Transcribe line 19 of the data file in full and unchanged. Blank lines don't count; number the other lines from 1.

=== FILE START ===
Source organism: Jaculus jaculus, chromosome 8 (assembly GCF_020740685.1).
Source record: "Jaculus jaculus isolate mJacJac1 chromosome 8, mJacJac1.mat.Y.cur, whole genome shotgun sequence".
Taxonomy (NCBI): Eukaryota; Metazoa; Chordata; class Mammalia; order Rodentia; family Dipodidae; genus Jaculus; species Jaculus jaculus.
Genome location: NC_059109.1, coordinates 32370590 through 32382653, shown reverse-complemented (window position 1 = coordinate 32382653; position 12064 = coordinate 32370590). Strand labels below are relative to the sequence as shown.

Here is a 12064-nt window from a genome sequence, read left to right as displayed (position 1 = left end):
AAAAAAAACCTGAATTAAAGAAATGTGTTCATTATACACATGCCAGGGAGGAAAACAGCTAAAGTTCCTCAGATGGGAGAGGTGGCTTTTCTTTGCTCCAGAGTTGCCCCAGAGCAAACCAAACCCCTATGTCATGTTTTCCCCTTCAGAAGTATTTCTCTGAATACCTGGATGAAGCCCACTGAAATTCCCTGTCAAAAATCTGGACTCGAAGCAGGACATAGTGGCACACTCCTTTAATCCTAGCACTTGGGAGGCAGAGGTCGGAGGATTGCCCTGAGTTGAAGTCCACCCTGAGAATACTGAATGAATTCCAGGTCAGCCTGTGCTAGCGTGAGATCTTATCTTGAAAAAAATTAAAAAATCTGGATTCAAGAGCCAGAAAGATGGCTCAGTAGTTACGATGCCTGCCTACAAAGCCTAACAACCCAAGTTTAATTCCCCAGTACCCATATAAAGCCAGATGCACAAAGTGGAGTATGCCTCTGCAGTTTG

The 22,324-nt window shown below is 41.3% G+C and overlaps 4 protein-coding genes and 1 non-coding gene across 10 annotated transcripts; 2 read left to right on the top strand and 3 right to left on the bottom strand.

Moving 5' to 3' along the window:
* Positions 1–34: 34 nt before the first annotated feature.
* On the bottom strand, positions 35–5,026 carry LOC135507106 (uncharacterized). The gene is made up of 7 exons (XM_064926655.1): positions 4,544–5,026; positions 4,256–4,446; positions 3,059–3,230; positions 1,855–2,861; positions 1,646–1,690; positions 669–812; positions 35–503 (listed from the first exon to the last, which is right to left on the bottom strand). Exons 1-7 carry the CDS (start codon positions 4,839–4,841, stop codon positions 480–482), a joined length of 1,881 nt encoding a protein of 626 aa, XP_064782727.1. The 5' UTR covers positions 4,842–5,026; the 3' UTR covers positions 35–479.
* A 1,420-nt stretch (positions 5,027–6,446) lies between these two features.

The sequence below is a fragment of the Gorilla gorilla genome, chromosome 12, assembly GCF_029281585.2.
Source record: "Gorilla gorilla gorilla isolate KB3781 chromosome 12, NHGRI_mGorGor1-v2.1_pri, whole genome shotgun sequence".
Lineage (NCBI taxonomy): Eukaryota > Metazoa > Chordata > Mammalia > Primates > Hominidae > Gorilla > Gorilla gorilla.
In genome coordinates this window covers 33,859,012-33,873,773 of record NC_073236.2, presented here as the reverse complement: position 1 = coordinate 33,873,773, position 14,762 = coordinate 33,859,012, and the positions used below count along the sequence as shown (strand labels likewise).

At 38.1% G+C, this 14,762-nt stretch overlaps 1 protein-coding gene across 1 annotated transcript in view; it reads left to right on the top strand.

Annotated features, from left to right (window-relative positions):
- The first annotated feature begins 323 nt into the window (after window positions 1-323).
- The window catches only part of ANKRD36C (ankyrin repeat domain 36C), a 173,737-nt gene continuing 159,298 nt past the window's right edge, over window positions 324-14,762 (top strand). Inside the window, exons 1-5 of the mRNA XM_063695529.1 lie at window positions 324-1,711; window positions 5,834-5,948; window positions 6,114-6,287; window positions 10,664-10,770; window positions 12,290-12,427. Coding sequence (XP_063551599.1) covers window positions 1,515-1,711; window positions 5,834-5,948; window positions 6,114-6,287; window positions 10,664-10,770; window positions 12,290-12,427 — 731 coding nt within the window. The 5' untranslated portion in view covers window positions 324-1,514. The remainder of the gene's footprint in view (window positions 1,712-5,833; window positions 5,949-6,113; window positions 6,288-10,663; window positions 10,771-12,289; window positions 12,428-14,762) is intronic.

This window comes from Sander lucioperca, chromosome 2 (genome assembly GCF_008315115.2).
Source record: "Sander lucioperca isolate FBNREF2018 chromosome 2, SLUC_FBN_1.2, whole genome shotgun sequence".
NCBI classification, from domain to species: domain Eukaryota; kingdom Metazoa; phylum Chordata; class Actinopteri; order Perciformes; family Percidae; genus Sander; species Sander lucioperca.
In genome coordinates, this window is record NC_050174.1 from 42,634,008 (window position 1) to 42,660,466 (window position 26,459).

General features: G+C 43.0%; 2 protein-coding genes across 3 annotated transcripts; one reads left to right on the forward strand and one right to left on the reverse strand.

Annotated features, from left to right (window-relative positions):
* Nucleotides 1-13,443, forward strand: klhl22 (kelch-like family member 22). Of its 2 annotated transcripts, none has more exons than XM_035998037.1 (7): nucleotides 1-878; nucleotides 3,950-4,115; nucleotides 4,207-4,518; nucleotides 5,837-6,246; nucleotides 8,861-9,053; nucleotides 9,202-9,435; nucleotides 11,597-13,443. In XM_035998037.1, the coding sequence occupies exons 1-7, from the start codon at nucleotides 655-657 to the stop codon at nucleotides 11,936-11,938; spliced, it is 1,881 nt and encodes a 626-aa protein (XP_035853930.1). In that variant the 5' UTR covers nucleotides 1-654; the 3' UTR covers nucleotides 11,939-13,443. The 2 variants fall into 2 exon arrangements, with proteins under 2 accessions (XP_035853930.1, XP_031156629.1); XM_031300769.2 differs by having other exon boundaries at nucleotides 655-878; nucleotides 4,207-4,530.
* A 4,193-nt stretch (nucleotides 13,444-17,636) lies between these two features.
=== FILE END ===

- The window catches only part of ANKRD36C (ankyrin repeat domain 36C), a 173,737-nt gene continuing 159,298 nt past the window's right edge, over window positions 324-14,762 (top strand). Inside the window, exons 1-5 of the mRNA XM_063695529.1 lie at window positions 324-1,711; window positions 5,834-5,948; window positions 6,114-6,287; window positions 10,664-10,770; window positions 12,290-12,427. Coding sequence (XP_063551599.1) covers window positions 1,515-1,711; window positions 5,834-5,948; window positions 6,114-6,287; window positions 10,664-10,770; window positions 12,290-12,427 — 731 coding nt within the window. The 5' untranslated portion in view covers window positions 324-1,514. The remainder of the gene's footprint in view (window positions 1,712-5,833; window positions 5,949-6,113; window positions 6,288-10,663; window positions 10,771-12,289; window positions 12,428-14,762) is intronic.